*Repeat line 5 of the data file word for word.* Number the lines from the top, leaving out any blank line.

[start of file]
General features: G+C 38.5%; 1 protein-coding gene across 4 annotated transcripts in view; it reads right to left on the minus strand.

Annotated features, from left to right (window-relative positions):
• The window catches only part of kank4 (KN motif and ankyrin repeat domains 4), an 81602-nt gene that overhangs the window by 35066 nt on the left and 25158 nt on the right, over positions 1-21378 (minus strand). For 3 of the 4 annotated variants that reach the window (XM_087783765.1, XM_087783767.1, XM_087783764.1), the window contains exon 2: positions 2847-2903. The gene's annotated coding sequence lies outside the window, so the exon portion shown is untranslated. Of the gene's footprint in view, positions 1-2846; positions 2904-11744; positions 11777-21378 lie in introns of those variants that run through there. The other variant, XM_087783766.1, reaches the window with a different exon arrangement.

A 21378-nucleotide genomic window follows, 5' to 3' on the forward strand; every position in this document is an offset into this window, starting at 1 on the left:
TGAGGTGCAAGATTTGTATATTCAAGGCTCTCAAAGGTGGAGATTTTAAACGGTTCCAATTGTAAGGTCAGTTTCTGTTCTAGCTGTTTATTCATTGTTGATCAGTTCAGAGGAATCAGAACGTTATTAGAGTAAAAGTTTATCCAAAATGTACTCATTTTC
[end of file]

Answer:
TGAGGTGCAAGATTTGTATATTCAAGGCTCTCAAAGGTGGAGATTTTAAACGGTTCCAATTGTAAGGTCAGTTTCTGTTCTAGCTGTTTATTCATTGTTGATCAGTTCAGAGGAATCAGAACGTTATTAGAGTAAAAGTTTATCCAAAATGTACTCATTTTC